Balm Boyette on another solo ride where The Pie had plans in Orlando (this time volunteering at Give Kids the World).  That means she drops me off, then I play until I've had enough, and then I spin myself across the flatness of Florida on a 32X18 for eighteen or so miles.

The Pie did not let a downpour on Sunday keep her from doing her thing.  I'd say she spent 24 hours sitting is this tub over five days.
During the random between-the-deluges road ride I went on, I was below sea level.  Strange.  Twenty miles and thirty two feet of elevation gain.

But those sights tho.

The Real Florida Man (aka Joe) scooped me up and took me to an all new place, Carter Park.

Indeed, we did.

You Mom, not to be confused with Big Momma... you know, named after the gigantic alligator that lives in the neck of the... woods?  Swamp?  Dunno.

Tiny hats for tiny Tiki gods.

Have no clue how I missed  these gigantic jumps lines at Balm Boyette last time.  Guess I had my head up my ass.  Can't say I really missed them tho.

I don't remember these Florida snow men either.

It's probably because I never made it over here... but with my favorite trail closed (Ridgeline... no, not that Ridgeline, the other one), I needed to add some more miles before hitting...

Sweat Loop.  What an apropos name for the miles of pavement that I got to enjoy after popping out of the woods(?), swamp(?) and heading home.

I passed a zoo.  A zoo.  In the middle of nowhere.  Camels, and zebras, and what have you.

I'd heard good things about the glory holes in Florida, but COVID and all...

One of the reasons we come here, The Sunset Grill.  Guess why they call it that.  Open air and pretty much locals and out of towners here to fish (make fish late for things).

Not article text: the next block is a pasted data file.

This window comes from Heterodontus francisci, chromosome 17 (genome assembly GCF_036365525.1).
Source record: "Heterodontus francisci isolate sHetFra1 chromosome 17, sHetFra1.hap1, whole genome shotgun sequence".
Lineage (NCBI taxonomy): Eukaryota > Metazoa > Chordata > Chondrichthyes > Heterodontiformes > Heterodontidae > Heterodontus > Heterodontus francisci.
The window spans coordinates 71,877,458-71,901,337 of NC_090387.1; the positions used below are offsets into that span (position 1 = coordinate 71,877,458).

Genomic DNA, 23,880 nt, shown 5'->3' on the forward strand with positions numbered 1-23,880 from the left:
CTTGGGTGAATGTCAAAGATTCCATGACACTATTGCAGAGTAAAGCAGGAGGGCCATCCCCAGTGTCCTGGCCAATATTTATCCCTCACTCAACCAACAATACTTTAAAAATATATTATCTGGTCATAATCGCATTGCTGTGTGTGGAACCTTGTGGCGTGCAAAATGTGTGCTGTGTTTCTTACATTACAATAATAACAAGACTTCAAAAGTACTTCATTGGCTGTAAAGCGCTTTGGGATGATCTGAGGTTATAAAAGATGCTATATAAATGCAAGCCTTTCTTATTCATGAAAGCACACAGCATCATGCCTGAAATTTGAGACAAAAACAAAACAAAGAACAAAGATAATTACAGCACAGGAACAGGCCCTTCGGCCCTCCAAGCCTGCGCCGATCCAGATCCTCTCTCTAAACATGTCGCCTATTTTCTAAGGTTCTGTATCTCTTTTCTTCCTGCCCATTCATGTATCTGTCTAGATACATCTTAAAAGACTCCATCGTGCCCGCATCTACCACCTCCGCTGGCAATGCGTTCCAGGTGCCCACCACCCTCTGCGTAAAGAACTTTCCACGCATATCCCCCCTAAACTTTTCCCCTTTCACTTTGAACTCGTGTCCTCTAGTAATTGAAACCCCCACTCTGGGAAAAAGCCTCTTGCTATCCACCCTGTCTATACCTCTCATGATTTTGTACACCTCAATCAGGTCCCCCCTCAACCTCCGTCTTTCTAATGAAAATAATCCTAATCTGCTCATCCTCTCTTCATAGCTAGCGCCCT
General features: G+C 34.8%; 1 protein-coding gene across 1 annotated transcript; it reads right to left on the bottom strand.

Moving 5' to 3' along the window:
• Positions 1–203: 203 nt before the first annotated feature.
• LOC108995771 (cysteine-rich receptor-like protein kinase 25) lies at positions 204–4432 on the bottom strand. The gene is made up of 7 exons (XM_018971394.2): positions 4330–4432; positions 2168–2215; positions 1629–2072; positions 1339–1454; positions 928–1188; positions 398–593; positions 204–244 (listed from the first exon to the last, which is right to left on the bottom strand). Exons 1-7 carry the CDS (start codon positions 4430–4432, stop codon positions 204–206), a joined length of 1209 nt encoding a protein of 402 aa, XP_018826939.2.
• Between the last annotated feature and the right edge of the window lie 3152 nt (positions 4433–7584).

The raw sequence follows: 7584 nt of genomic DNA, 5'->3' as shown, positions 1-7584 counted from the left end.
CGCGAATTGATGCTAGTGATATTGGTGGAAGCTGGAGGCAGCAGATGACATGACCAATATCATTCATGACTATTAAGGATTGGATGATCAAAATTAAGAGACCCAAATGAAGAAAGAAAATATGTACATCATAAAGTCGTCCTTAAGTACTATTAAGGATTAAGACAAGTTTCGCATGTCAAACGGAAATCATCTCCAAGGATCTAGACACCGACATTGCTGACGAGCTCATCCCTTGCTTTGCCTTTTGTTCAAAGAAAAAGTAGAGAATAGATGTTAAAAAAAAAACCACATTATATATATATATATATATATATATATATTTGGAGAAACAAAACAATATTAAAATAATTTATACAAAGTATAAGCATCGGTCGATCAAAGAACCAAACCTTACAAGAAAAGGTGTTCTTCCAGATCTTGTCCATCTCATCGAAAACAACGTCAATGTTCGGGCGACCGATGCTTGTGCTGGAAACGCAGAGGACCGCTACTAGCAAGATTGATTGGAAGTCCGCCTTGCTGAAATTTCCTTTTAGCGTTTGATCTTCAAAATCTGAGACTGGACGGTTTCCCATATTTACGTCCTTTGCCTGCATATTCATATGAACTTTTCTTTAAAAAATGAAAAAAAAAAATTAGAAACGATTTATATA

I solo'ed over to another new trail ride in Croom.  Lots of trail.  Lots of it flat.  Lots of it not so much.  Drunken Monkey was not.

Had to bail out to a flat bike path to get back to the car in time for... something we were doing that day?  Dog park mebbe?  So. Many.  Recumbent riders.

It was a long ride back.  Boppit wasn't feeling it.  He may or may not have had the shits.

Me doing that one trick I do, the drop to almost but not entirely flat.  You know, on those progression drops that all your local riders say "hey, they should build those in my home town."  Whoever "they" is.  I pay taxes, and I want this.

Boppit on the dining room table hiding from the shame of diarrhea.

Riding in that area is always such an insane mix.  Trails where a rigid single speed makes all the sense, and then you're trying to punch up a steep, loose climb on a knife like ridge littered in rocks and the penalty for failure is a swim in the swamp (not woods).  For someone who has a fear of heights and a fear of falling from them and a fear of water and the fear of the things that live there that want to eat me, it can be unnerving at times.  Roll down a steep and be ready to manual into the next up or get doinked and lose all your momentum.  A whole lotta looking before leaping.

But I do love it, and it was a great trip with The Pie, so there's that.

Back to just biking and working and tryna think about what to do next.